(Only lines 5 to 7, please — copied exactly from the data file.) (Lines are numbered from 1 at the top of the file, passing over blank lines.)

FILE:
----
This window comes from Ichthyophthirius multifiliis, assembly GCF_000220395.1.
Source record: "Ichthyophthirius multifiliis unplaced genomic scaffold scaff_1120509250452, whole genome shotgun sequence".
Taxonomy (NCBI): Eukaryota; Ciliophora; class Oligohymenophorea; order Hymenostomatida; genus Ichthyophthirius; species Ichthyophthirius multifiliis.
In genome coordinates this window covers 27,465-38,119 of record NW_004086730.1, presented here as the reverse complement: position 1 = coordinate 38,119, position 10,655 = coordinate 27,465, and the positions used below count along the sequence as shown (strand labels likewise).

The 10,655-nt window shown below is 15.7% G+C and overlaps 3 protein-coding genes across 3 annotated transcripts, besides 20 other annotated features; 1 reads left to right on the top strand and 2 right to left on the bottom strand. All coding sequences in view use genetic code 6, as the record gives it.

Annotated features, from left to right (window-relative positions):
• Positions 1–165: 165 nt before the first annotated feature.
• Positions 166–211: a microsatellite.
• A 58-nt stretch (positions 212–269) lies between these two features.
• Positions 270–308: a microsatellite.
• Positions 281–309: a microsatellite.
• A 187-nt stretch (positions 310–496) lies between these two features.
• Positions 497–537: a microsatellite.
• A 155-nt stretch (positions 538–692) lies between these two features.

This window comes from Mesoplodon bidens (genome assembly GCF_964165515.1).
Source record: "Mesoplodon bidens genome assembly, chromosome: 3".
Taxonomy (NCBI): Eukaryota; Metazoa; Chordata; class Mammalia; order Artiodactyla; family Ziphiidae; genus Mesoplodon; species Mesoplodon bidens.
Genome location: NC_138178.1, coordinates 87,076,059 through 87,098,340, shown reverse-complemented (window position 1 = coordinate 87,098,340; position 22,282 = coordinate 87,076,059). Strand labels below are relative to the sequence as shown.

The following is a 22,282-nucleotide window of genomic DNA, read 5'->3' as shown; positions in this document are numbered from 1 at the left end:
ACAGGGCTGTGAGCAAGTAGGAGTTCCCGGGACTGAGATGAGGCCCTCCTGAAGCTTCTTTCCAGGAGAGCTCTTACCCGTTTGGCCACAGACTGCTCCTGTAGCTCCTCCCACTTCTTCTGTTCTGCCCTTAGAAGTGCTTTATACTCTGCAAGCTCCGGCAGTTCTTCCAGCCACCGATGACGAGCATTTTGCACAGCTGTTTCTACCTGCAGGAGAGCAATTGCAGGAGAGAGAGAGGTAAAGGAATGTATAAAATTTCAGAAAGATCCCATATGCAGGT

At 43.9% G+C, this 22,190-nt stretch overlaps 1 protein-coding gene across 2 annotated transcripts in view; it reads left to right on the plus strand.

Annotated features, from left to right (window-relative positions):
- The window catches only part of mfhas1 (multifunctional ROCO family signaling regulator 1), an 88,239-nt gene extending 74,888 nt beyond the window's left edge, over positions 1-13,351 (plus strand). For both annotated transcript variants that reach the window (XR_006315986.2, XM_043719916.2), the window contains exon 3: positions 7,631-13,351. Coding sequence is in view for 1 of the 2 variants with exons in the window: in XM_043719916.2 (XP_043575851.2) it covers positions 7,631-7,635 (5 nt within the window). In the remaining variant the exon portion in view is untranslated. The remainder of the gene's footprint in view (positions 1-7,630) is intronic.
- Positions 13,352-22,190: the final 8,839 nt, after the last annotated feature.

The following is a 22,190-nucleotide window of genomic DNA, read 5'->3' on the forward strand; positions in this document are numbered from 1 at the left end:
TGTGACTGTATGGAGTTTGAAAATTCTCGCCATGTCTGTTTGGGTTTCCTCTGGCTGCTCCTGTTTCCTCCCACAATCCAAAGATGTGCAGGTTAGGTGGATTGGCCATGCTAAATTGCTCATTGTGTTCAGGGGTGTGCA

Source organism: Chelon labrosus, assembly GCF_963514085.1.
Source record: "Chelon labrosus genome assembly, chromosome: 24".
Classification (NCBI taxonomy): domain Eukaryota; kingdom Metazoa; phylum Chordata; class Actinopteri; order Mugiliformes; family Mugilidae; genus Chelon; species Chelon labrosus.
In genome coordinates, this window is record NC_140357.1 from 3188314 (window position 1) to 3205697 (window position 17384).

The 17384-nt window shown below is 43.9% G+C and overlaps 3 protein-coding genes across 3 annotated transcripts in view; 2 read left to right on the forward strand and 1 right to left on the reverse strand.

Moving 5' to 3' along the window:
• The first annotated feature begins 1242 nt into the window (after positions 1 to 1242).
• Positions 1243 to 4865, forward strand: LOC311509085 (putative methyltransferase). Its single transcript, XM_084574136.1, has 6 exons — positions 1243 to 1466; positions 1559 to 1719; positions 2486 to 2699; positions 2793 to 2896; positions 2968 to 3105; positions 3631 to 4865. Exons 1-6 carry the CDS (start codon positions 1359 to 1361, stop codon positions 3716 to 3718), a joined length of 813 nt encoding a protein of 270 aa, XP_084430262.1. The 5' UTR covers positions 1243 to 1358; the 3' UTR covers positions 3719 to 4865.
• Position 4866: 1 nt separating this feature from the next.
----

The 10,655-nt window shown below is 15.7% G+C and overlaps 3 protein-coding genes across 3 annotated transcripts, besides 20 other annotated features; 1 reads left to right on the top strand and 2 right to left on the bottom strand. All coding sequences in view use genetic code 6, as the record gives it.

Annotated features, from left to right (window-relative positions):
• Positions 1–165: 165 nt before the first annotated feature.